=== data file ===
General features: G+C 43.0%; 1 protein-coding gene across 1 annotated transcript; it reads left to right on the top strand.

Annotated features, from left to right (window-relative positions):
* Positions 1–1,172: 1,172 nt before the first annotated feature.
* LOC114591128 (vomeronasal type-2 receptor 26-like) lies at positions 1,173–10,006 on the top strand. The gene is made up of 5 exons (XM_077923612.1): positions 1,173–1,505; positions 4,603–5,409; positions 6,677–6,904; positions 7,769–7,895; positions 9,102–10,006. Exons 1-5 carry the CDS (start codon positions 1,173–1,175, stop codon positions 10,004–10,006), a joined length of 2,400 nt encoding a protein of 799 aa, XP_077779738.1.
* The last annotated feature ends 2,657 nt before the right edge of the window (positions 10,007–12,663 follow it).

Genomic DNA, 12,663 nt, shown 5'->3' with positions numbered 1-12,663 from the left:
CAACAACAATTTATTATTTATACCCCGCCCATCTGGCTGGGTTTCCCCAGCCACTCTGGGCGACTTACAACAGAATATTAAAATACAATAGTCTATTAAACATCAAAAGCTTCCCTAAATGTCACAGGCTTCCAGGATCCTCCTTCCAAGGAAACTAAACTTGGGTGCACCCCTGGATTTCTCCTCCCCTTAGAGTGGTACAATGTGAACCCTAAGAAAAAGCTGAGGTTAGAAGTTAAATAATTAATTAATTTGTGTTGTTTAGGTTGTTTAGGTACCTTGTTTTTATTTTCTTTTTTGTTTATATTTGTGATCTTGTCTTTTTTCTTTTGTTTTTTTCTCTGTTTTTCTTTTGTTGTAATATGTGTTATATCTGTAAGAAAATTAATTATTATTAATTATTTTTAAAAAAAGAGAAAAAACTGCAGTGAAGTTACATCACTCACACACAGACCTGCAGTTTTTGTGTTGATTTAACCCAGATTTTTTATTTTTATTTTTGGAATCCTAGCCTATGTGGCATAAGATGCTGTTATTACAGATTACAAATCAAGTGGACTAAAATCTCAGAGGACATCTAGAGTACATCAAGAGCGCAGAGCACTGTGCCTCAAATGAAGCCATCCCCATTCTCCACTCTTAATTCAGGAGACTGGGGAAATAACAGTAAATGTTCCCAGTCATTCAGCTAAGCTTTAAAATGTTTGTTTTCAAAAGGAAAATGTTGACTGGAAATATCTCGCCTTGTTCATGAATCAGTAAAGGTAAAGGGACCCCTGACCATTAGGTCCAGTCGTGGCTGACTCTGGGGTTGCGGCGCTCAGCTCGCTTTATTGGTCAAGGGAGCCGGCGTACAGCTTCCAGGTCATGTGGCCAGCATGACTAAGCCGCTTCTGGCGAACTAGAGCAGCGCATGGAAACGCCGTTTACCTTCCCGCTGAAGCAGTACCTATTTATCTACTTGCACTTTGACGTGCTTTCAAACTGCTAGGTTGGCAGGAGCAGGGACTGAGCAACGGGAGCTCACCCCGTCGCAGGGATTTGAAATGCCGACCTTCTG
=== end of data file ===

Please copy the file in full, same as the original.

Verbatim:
General features: G+C 43.0%; 1 protein-coding gene across 1 annotated transcript; it reads left to right on the top strand.

Annotated features, from left to right (window-relative positions):
* Positions 1–1,172: 1,172 nt before the first annotated feature.
* LOC114591128 (vomeronasal type-2 receptor 26-like) lies at positions 1,173–10,006 on the top strand. The gene is made up of 5 exons (XM_077923612.1): positions 1,173–1,505; positions 4,603–5,409; positions 6,677–6,904; positions 7,769–7,895; positions 9,102–10,006. Exons 1-5 carry the CDS (start codon positions 1,173–1,175, stop codon positions 10,004–10,006), a joined length of 2,400 nt encoding a protein of 799 aa, XP_077779738.1.
* The last annotated feature ends 2,657 nt before the right edge of the window (positions 10,007–12,663 follow it).

Genomic DNA, 12,663 nt, shown 5'->3' with positions numbered 1-12,663 from the left:
CAACAACAATTTATTATTTATACCCCGCCCATCTGGCTGGGTTTCCCCAGCCACTCTGGGCGACTTACAACAGAATATTAAAATACAATAGTCTATTAAACATCAAAAGCTTCCCTAAATGTCACAGGCTTCCAGGATCCTCCTTCCAAGGAAACTAAACTTGGGTGCACCCCTGGATTTCTCCTCCCCTTAGAGTGGTACAATGTGAACCCTAAGAAAAAGCTGAGGTTAGAAGTTAAATAATTAATTAATTTGTGTTGTTTAGGTTGTTTAGGTACCTTGTTTTTATTTTCTTTTTTGTTTATATTTGTGATCTTGTCTTTTTTCTTTTGTTTTTTTCTCTGTTTTTCTTTTGTTGTAATATGTGTTATATCTGTAAGAAAATTAATTATTATTAATTATTTTTAAAAAAAGAGAAAAAACTGCAGTGAAGTTACATCACTCACACACAGACCTGCAGTTTTTGTGTTGATTTAACCCAGATTTTTTATTTTTATTTTTGGAATCCTAGCCTATGTGGCATAAGATGCTGTTATTACAGATTACAAATCAAGTGGACTAAAATCTCAGAGGACATCTAGAGTACATCAAGAGCGCAGAGCACTGTGCCTCAAATGAAGCCATCCCCATTCTCCACTCTTAATTCAGGAGACTGGGGAAATAACAGTAAATGTTCCCAGTCATTCAGCTAAGCTTTAAAATGTTTGTTTTCAAAAGGAAAATGTTGACTGGAAATATCTCGCCTTGTTCATGAATCAGTAAAGGTAAAGGGACCCCTGACCATTAGGTCCAGTCGTGGCTGACTCTGGGGTTGCGGCGCTCAGCTCGCTTTATTGGTCAAGGGAGCCGGCGTACAGCTTCCAGGTCATGTGGCCAGCATGACTAAGCCGCTTCTGGCGAACTAGAGCAGCGCATGGAAACGCCGTTTACCTTCCCGCTGAAGCAGTACCTATTTATCTACTTGCACTTTGACGTGCTTTCAAACTGCTAGGTTGGCAGGAGCAGGGACTGAGCAACGGGAGCTCACCCCGTCGCAGGGATTTGAAATGCCGACCTTCTG